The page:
Panasonic HDC-TM40 Camcorder Review
Still features certainly aren't the TM40's strong suit. The camcorder can only capture photos at a maximum resolution of 1920 x 1080, which is the same size as the Full HD video the camcorder records (2.1 megapixels). There are two quality setting options, a self-timer, and a dedicated photo shutter button. There's no built-in flash, no special photo features, and you can't even capture photos during recording of video (you can grab a still image during video playback, though).
If you have a cell phone, it's more than likely that it will take better still images than the TM40. At least in terms of resolution and sharpness. Yes, the TM40 has the ability to zoom and adjust manual controls, but the limited resolution of its still images makes the feature almost worthless.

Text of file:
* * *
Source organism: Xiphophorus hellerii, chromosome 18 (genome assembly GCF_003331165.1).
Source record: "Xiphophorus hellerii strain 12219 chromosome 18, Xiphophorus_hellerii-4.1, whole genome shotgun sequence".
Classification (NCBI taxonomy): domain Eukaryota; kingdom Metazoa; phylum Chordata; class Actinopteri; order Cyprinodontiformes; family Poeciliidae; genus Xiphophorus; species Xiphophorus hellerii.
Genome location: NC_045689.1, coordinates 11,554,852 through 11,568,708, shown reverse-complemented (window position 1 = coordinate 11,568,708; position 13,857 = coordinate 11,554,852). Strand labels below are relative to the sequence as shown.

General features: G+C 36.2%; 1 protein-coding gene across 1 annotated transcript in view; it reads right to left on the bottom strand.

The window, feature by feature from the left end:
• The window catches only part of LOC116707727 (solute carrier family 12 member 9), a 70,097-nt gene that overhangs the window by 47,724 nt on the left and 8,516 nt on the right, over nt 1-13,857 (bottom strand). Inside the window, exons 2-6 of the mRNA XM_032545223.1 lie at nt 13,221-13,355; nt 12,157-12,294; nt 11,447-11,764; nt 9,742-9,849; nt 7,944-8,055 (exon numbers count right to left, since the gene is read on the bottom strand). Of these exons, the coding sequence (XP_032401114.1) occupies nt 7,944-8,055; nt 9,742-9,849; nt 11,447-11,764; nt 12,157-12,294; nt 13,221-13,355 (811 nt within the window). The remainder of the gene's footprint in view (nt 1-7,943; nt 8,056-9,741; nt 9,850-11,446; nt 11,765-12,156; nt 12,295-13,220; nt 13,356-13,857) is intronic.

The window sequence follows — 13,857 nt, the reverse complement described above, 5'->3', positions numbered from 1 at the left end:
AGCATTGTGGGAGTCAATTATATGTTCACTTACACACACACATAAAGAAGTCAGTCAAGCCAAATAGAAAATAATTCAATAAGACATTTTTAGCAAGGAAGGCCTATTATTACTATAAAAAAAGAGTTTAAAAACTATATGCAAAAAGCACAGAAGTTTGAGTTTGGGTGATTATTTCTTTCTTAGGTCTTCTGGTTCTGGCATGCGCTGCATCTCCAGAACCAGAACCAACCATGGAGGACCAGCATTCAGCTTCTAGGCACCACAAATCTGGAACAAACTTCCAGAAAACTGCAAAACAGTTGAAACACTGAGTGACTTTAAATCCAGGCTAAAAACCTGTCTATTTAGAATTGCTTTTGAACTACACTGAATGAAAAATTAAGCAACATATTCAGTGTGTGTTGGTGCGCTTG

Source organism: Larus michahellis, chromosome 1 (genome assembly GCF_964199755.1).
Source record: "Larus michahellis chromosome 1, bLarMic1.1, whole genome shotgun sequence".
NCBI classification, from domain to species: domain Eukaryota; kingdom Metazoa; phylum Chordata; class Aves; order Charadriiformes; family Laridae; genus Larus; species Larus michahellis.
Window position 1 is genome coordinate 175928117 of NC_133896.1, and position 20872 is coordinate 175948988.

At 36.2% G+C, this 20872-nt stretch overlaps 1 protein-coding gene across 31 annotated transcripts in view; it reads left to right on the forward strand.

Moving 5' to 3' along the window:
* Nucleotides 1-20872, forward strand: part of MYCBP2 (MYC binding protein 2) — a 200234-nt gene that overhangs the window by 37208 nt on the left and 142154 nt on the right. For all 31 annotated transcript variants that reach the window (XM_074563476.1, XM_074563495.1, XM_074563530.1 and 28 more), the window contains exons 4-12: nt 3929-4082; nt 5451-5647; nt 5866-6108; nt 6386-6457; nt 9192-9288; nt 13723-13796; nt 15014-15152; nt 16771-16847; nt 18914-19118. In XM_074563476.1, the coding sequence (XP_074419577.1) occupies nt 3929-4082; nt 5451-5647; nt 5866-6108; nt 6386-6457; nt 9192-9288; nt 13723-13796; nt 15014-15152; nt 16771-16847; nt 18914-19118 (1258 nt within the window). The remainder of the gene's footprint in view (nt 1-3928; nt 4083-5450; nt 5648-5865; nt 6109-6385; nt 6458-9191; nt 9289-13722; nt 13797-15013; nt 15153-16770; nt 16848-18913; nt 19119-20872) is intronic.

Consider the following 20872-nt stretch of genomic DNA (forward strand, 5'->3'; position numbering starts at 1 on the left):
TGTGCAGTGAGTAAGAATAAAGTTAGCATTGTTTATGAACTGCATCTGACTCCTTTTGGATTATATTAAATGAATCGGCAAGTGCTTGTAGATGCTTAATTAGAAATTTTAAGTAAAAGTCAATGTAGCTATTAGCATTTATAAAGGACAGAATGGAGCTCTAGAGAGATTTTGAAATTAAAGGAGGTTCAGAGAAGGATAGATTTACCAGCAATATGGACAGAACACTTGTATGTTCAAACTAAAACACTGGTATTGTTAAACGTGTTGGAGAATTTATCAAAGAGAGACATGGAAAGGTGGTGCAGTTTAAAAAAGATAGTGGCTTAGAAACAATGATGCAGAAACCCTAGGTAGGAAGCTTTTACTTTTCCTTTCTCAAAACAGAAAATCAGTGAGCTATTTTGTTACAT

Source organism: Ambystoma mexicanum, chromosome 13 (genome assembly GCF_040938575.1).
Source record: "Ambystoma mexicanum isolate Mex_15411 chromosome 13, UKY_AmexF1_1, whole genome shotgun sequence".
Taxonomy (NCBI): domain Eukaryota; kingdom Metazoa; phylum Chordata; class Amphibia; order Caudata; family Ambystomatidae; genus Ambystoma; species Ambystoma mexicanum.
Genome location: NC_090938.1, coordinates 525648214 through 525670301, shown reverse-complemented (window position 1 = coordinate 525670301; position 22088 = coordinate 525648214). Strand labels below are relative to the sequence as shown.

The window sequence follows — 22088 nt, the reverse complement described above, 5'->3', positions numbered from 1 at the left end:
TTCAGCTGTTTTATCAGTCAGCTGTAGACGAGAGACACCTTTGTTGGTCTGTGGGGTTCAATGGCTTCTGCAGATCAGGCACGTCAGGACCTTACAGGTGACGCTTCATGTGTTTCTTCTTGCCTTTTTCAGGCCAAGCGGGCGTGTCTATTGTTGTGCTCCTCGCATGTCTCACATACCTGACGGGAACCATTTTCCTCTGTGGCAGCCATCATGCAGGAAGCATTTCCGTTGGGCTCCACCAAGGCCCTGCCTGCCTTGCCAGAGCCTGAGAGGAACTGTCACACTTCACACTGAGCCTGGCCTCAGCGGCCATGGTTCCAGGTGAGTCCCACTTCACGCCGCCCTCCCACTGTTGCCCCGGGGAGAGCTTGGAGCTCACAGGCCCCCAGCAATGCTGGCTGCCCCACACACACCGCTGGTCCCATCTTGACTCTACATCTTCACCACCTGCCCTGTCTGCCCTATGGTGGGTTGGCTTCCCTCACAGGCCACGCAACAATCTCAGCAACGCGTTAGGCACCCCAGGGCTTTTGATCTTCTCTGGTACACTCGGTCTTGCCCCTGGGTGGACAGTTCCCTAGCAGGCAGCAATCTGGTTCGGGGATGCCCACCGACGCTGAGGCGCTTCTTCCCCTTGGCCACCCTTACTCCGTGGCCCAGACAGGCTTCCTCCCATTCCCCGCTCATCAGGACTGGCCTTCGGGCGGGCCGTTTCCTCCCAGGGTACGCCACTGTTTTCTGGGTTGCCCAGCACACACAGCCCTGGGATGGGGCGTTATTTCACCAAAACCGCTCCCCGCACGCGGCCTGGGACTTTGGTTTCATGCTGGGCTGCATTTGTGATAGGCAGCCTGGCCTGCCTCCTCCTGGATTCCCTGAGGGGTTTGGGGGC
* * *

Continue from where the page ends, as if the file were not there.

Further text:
You can add fades to the beginning or end of your clips and the fades can be to white or black.
With Pre Record turned on, the TM40 records a few seconds of footage before you even press the record button. That footage is only saved if you do end up pressing the record button, however, so what this mode does is save you those precious seconds when you're trying to capture something "spur of the moment." Even if you don't press the record button quickly enough, the camcorder picks up the slack (as long as you are pointing the TM40 in the right direction).
Stands for Auto Ground Standby, this feature will automatically stop recording if the TM40 is pointed directly at the ground for more than a few seconds. Essentially, the feature attempts to eliminate those awkward, unwanted recordings where you forgot to hit the stop record button (of course, you also will want to turn this feature off if you actually want to point the camcorder at the ground for recording).
The HDC-TM40 has a tiny video light on the front of the camcorder. The light doesn't help that much when you try to record in complete darkness, but it will provide a slight boost when you record in low light. Just make sure the subject you're trying to illuminate isn't more than a few feet away from the camcorder when you're shooting.